Why Financial Analytics expertise is going to be the next big thing!
While everyone believes that “Big Data” is the next big thing in the world of Analytics, I believe otherwise. There is a reason why every person who is in the Financial Services domain and with an interest to pursue Analytics should be extremely excited about. There is a new stream of work which is picking up steam in a big way and people who train themselves to develop relevant expertise, will be in great demand. The other important aspect of this work is that it will need to be repeated on a regular basis (in some cases, 6 months and in others annually). The demand for this will only increase and not decrease, as more Financial Institutions are added to the list of those needing to fulfill certain requirements from Financial Regulatory Organizations across different countries. This new stream of work is called “Model Validation” and it will give rise to a new breed of auditors called “Model Validators”.
Now let me explain why this competency is going to become so important. The US Fed (Federal Reserve Board) is required under the Dodd Frank Wall Street Reform and Consumer Protection Act to conduct an annual Comprehensive Capital Analysis and Review (CCAR) on large, complex bank holding companies. 19 companies are required to participate in this year’s CCAR. The Fed takes each company’s “unique risks” into account and makes sure each has “sufficient capital to continue operations throughout times of economic and financial market stress.” Essentially, CCAR (see-car) is the Stress Testing requirement that Fed regulated as an annual requirement across all the 19 big banks. In fact, some big insurance companies are expected to be compliant to this/similar requirement. Fed provides four scenarios,” baseline”, “worsening”,” adverse” and “severe”, under which banks have to show the risk-based capital required to remain solvent (99.5% probability of surviving).CCAR is currently an annual requirement and may become a 6-month requirement. At present, every year, each bank is required to submit schedules to the Fed about the cash-flow for simulations under the four scenarios.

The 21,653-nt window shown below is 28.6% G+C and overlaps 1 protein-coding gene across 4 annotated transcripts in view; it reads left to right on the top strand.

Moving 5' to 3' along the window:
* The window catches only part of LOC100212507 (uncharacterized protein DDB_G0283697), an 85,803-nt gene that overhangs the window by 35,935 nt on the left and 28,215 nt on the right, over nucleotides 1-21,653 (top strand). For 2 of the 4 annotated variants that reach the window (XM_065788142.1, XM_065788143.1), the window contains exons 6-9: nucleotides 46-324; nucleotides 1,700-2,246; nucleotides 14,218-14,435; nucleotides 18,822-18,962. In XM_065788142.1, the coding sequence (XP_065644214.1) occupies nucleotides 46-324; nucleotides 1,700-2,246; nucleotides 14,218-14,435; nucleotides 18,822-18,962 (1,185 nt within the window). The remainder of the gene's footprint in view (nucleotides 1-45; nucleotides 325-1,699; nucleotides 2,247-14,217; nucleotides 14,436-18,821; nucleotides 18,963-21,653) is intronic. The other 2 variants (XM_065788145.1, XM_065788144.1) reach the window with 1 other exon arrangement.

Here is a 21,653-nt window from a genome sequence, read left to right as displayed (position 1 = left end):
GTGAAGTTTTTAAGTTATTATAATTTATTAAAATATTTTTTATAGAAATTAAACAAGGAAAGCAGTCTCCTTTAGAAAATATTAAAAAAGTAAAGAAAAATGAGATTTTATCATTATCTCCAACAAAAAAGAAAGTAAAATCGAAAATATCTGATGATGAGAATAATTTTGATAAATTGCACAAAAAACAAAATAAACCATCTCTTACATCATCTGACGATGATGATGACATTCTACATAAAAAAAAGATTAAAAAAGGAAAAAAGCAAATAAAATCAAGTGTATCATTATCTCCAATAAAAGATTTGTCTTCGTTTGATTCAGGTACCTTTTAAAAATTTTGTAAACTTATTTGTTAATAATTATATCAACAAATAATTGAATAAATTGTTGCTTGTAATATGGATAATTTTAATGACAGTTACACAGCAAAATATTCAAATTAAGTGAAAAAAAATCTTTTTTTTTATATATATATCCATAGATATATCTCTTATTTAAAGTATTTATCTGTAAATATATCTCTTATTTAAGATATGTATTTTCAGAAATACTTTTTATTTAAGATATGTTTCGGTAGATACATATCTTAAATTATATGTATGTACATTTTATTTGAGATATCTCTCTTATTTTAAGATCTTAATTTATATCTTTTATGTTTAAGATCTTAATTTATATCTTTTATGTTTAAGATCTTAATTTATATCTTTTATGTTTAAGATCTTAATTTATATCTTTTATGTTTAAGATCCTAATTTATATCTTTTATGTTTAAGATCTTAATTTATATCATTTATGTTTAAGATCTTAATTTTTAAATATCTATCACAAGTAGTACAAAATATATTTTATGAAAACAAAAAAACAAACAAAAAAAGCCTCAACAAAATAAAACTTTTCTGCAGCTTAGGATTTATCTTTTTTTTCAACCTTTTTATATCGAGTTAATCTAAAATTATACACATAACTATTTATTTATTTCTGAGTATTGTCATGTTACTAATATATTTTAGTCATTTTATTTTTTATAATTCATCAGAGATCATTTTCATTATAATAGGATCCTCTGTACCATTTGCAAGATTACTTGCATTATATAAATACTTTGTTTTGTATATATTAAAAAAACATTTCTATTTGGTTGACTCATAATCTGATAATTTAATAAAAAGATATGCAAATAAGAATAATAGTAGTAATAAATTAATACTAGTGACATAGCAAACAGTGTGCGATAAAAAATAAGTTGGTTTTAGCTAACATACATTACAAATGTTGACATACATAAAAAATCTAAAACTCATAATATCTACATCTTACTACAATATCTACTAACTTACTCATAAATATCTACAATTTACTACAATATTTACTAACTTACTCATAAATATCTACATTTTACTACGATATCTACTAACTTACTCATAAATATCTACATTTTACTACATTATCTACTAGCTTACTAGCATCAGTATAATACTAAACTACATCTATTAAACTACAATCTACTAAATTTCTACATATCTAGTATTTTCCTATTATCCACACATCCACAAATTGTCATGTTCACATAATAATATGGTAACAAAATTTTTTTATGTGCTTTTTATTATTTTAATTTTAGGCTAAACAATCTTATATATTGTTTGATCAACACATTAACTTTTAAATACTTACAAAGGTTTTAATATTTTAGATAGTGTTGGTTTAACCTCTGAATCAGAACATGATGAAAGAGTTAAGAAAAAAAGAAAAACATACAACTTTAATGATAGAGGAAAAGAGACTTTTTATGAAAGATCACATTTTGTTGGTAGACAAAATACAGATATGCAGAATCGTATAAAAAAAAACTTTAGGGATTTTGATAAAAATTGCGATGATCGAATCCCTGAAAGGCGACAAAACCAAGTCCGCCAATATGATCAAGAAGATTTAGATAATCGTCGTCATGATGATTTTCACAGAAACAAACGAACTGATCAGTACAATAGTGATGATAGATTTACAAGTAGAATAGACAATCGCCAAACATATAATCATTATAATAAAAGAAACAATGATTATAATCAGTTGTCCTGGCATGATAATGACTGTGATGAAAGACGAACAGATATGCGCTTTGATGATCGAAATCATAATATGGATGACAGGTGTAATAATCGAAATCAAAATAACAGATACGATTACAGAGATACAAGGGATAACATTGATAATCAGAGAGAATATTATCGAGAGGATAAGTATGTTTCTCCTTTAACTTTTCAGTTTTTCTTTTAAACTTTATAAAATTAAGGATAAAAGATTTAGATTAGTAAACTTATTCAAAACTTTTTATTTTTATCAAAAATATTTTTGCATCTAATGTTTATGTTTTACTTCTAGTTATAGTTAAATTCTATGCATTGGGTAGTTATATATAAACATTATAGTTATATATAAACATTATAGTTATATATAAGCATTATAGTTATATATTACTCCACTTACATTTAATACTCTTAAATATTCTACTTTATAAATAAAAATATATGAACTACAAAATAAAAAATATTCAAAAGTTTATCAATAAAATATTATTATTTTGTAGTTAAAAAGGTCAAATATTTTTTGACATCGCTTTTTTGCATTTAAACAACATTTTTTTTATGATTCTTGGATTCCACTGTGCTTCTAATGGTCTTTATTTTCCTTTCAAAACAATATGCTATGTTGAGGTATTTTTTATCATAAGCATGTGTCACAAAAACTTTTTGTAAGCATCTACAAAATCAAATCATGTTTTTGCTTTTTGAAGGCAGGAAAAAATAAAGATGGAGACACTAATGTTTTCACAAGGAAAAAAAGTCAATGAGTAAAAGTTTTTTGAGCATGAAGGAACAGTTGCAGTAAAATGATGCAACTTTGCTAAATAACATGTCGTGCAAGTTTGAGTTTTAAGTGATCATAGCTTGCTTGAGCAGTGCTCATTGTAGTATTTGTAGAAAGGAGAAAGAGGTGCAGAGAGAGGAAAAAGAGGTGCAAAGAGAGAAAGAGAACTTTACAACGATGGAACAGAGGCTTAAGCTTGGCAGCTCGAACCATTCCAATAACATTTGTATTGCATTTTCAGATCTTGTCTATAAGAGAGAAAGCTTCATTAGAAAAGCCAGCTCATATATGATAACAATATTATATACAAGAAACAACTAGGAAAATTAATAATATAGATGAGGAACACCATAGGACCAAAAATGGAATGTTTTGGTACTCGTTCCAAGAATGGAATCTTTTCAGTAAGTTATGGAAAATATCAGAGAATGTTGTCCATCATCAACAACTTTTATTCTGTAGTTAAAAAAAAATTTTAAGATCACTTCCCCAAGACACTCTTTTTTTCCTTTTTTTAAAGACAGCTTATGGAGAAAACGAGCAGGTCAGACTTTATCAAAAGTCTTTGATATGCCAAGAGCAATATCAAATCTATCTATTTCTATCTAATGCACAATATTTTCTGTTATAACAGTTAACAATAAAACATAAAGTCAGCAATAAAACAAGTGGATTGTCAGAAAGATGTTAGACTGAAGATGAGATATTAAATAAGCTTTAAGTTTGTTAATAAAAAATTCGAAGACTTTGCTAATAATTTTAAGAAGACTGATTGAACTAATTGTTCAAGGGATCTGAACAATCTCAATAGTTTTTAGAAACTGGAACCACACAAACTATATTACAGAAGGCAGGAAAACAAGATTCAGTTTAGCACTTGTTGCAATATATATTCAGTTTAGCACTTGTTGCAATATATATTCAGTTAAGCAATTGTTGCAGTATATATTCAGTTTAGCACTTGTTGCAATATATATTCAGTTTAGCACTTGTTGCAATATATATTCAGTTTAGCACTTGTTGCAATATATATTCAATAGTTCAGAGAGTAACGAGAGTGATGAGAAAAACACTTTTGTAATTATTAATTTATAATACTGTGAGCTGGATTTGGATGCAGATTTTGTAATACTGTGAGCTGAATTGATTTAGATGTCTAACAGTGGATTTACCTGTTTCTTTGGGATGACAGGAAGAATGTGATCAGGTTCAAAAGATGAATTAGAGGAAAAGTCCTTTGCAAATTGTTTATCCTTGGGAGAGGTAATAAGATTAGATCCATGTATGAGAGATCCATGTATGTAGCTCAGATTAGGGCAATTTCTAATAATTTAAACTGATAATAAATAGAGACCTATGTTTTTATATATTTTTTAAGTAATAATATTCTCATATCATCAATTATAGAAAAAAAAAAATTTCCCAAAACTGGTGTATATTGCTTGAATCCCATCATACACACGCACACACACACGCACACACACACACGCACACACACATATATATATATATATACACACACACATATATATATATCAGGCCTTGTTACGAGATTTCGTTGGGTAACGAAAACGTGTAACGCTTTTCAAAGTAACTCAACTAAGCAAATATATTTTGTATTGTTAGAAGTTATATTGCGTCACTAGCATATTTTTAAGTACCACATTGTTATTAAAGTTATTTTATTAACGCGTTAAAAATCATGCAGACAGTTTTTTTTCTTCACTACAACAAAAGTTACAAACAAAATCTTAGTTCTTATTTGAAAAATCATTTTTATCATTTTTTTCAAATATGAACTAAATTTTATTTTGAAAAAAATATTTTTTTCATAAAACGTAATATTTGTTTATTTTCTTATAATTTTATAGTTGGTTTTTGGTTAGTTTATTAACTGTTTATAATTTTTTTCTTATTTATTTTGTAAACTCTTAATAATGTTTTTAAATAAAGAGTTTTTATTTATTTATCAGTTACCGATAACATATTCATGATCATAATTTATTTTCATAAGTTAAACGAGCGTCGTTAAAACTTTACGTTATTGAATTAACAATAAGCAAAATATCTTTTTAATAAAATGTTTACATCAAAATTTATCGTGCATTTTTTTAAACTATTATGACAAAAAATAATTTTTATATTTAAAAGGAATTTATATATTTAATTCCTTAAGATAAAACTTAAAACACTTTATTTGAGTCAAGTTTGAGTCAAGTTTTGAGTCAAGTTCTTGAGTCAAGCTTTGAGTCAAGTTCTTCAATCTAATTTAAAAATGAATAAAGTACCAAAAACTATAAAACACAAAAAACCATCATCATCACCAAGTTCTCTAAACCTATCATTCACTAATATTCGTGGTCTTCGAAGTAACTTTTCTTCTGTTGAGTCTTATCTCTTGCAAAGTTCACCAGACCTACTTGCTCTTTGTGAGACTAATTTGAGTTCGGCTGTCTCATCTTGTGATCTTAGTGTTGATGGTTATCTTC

As a part of the above, there are underlying loss-forecasting models that need to be audited. These models typically forecast losses over the next 3-5 years. It has thus become imperative for the big Banks to hire external auditors to perform these tests and validations so that the Fed requirements are met and are water tight.
It is also expected that more and more financial institutions will be subject to similar scrutiny in the coming years in the US. Other Banks and Financial institutions across the world are taking the cue from US and are coming up with their own set of risk compliance, which essentially means huge amounts of auditing or validation of models built by their internal teams.
The other reason why Financial Analytics expertise will become extremely sought after is one which most of us are aware of- it is the set of regulations that have been issued by the Basel Committee on Banking Supervision. We now have Basel-III, in the line of Basel Accords that have been passed so far. Prior to 2008, it was difficult to implement Basel, but once that year’s major banking crises unfolded, most countries have now mandated their Banks to implement the Basel Accord. To quote from Wikipedia – “Basel II, initially published in June 2004, was intended to create an international standard for banking regulators to control how much capital banks need to put aside to guard against the types of financial and operational risks banks (and the whole economy) face. One focus was to maintain sufficient consistency of regulations so that this does not become a source of competitive inequality amongst internationally active banks. Advocates of Basel II believed that such an international standard could help protect the international financial system from the types of problems that might arise should a major bank or a series of banks collapse. In theory, Basel II attempted to accomplish this by setting up risk and capital management requirements designed to ensure that a bank has adequate capital for the risk the bank exposes itself to through its lending and investment practices. Generally speaking, these rules mean that the greater risk to which the bank is exposed, the greater the amount of capital the bank needs to hold to safeguard its solvency and overall economic stability.”
Most banks in most countries are now in the preliminary stages of implementing these requirements. The floodgates for Analytics resources with knowledge of Regulatory Requirements, with knowledge of Modeling Techniques fulfilling the regulations and the ability to audit models built by others, will open up very soon.
The expertise required would include:
A new breed of Auditors would thus come into being. Are you ready for this next big explosion? If not, register for the Financial Analytics Course in Jigsawacademy.com to get an early lead in this front.
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